"Wherefore We must interrupt a silence which it would be criminal to prolong, that We may point out...as they really are, men who are badly disguised." Pope St. Pius X, September 8, 1907, Pascendi Dominici Gregis


Wednesday, April 26, 2017

The Birthplace of Capitalism

Medieval Very, Very Catholic Florence, Italy (also the birthplace of double entry book-keeping).

How did the West succeed in generating sustained economic progress? Historians and social scientists have offered various hypotheses, and so far no single explanation has gained general acceptance. Nevertheless, certain elements of an answer have received wide agreement. The growing individualism of Western culture, rooted in Christian doctrine, seems to have contributed significantly.2 In addition, the political fragmentation of the European peoples in the high Middle Ages and the early modern period — a political pluralism with hundreds of separate jurisdictions — fostered the institutional and technological experimentation by which entrepreneurs could discover how to make labor and capital more productive.
 
"As history confirms, private-property rights require constant defense, lest the precondition of all economic progress be undermined and destroyed."
 
Fundamental to that sustained dynamism was the gradually improving status of private-property rights. So long as people cannot count on a reasonable prospect of reaping the fruits of their efforts and investments, they have little or no incentive to work hard or to accumulate physical, human, and intellectual capital. And without such accumulation, no ongoing economic progress is possible. More reliable private-property rights did not just drop from heaven, however. For the most part, the merchants acquired the protection of such rights by paying off the robber barons and aspiring kings who constituted the fragmented ruling stratum of western Europe.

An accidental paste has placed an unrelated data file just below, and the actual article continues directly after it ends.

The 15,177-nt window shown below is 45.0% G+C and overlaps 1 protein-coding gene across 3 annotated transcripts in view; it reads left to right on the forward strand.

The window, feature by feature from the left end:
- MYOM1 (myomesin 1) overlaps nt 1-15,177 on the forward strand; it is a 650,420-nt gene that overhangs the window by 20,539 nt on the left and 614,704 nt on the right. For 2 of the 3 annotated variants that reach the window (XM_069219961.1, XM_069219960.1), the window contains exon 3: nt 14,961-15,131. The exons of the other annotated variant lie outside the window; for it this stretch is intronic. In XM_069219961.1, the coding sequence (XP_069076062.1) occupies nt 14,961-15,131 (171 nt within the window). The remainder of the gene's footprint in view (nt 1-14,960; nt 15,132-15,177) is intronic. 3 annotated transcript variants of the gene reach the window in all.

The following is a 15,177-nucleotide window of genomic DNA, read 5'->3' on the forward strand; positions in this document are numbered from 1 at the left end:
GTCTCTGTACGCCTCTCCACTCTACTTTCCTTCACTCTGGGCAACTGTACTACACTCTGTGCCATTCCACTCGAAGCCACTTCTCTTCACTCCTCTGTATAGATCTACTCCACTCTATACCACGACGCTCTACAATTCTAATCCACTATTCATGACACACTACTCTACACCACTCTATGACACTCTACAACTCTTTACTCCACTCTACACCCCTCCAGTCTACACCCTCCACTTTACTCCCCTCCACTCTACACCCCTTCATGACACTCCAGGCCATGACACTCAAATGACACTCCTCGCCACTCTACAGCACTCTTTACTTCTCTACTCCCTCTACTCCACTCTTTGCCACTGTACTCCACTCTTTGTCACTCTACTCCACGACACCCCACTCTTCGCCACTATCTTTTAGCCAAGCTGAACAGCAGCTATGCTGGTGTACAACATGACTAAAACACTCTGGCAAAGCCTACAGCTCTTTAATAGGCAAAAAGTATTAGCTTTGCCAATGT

In the extreme, the merchants established political independence in city states where they could exercise complete control over the legal institutions that undergirded their economic activities. "The fact that European civilization has passed through a city-state phase is," according to Sir John Hicks, "the principal key to the divergence between the history of Europe and the history of Asia."3 In the latter medieval era, Venice, Genoa, Pisa, and Florence led the way. Later, Bruges, Antwerp, Amsterdam, and London took the lead. A town's own militia stood ready to defend it against threats to its politico-economic autonomy.

To facilitate their business, the merchants developed their own legal system. Intended to provide quick, cheap, and fair resolution of commercial disputes, this lex mercatoria established institutions and precedents that have survived to the present, and it now finds expression in a vast system of alternative (nonstate) dispute resolution in arbitration proceedings.4 In some countries, the merchants and manufacturers ultimately used their political influence to embed their customary legal institutions in state-enforced law. Because of Europe's political fragmentation, governments that made life too difficult for the traders tended to lose merchants and their business — and hence a tax base — to competing jurisdictions, and the prospect of such losses motivated rulers to curb their predation and to allow businessmen room to maneuver.5

Read about the Rise of the West.

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